LSI Pushes 6-Gig SAS to 1M IOPS

Speed boost could cause more companies to embrace direct-attached storage systems

April 6, 2009

2 Min Read
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LSI at Storage Networking World in Orlando this week plans to demonstrate that its 6-Gbit/s SAS technology can deliver 1 million input/output operations per second (IOPS) on a single server, which it believes will cause IT managers to take another look at direct-attached storage systems.

The company says it achieved 1 million IOPS using a single white box server powered by three LSISAS2108 6-Gbit/s SAS RAID-On-Chip ICs connected to 12 6-Gbit/s SAS 2.5-inch hard disk drives.

"We are at the beginning of the 6-Gig adoption cycle. The market is in transition and it is an exciting time," says Harry Mason, director of industry market for LSI. "With the ability to share storage capacity, customers are now embracing DAS-based solutions for sharing that storage across multiple hosts in clustered and virtualized server environments." Because of limitations in terms of distance, Mason acknowledges that SAS isn't designed for storage networks. "But it does provide substantial amounts of scalability," he says. "It will be good for environments that don't need to scale across a campus."

LSI expects servers with 6-Gbit/s SAS to begin appearing toward the end of the year. The key point is to offer IT departments more options, and to ensure that SAS keeps pace with the speed increases that other storage technologies and protocols are achieving. Ethernet, Fibre Channel, and InfiniBand are all moving toward faster throughput speeds, and SAS needs to keep up. "If I have a Fibre Channel network, then I will continue to use that and may move up to FC over Ethernet. If I use NAS that I will probably continue with Ethernet and iSCSI. If I have InfiniBand I will continue to use InfiniBand. But if you need screaming performance at a low cost, this is an option," Mason says.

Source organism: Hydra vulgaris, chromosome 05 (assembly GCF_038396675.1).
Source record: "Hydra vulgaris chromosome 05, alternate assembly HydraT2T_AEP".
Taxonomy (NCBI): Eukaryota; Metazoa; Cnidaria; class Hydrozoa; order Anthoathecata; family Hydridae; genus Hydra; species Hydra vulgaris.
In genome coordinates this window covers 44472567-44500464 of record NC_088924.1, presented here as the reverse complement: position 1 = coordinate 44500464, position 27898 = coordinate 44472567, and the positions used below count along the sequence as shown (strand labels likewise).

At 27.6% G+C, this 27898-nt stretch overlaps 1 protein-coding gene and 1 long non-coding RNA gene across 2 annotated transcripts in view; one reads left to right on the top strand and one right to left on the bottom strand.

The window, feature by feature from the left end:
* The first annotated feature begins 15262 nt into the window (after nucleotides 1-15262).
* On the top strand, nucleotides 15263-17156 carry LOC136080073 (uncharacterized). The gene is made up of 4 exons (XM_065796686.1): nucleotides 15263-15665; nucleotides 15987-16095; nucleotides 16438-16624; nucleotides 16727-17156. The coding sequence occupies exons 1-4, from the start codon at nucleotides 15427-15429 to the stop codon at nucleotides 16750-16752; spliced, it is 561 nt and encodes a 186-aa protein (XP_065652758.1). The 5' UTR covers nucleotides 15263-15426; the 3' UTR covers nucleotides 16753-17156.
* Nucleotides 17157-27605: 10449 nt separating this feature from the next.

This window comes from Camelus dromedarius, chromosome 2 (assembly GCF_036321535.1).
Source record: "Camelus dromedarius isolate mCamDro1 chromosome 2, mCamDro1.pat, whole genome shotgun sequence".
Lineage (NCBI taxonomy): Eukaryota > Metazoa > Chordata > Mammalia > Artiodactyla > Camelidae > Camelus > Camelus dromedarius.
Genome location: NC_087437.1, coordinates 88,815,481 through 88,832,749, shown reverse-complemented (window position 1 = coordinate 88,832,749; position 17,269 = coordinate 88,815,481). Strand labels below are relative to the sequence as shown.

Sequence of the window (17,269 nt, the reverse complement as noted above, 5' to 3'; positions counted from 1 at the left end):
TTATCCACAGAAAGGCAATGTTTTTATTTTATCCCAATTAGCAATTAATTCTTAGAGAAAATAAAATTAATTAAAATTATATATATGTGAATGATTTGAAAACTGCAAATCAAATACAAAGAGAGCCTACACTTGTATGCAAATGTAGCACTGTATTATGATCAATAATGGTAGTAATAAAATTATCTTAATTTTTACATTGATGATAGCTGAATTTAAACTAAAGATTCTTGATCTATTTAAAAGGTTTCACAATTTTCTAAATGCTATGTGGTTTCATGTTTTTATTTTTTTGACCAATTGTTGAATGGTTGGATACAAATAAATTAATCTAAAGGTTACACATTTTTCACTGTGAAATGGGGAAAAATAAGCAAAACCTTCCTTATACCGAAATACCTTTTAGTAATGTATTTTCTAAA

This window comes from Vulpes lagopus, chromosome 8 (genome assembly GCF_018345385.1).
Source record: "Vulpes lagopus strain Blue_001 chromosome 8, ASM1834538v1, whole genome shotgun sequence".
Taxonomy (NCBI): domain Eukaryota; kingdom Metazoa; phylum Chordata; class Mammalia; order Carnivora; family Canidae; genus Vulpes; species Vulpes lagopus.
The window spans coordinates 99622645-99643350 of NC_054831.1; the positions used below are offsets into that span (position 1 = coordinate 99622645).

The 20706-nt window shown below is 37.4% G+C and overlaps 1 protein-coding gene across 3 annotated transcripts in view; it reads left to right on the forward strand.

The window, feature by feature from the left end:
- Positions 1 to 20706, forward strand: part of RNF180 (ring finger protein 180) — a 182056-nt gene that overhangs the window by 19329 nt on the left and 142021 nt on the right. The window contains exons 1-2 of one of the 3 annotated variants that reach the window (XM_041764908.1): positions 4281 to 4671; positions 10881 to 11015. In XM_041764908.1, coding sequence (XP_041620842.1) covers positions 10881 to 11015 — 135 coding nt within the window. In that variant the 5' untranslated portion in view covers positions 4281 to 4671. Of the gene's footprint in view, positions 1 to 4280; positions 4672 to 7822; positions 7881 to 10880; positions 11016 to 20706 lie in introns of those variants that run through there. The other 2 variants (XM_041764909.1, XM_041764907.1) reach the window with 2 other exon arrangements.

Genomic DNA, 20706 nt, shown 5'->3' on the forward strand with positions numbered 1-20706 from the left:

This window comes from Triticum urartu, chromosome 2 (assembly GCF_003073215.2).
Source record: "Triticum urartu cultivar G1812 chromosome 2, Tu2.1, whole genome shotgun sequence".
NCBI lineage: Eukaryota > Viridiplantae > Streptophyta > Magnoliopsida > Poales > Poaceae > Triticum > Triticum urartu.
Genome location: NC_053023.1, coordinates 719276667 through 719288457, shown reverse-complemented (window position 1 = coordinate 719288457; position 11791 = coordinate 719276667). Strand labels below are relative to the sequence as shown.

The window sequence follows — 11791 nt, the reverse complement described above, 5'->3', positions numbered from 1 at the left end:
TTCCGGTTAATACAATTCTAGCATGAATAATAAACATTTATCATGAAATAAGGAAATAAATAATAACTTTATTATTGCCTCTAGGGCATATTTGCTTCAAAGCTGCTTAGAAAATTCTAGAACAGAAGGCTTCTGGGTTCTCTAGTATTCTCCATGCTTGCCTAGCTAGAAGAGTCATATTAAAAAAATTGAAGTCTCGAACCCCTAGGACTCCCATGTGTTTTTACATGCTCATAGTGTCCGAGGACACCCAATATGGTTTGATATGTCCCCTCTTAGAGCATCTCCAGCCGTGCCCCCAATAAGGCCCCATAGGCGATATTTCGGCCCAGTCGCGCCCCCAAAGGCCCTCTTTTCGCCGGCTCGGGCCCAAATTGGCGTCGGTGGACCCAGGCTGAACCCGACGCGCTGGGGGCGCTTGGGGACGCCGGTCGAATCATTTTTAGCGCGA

The faster SAS technology may find a role on servers running Microsoft Exchange or SQL Server, those doing data mining, or in large data centers and server farms where there is a large amount of server and I/O virtualization. "The raw bandwidth we were able to deliver blew away SQL benchmarks. We see this as helping SAS to blossom," Mason says.LSI later this week expects to announce that a large number of servers and workstations will be introduced in the coming months with its SAS chips, host-bus adapters, and MegaRAID products.

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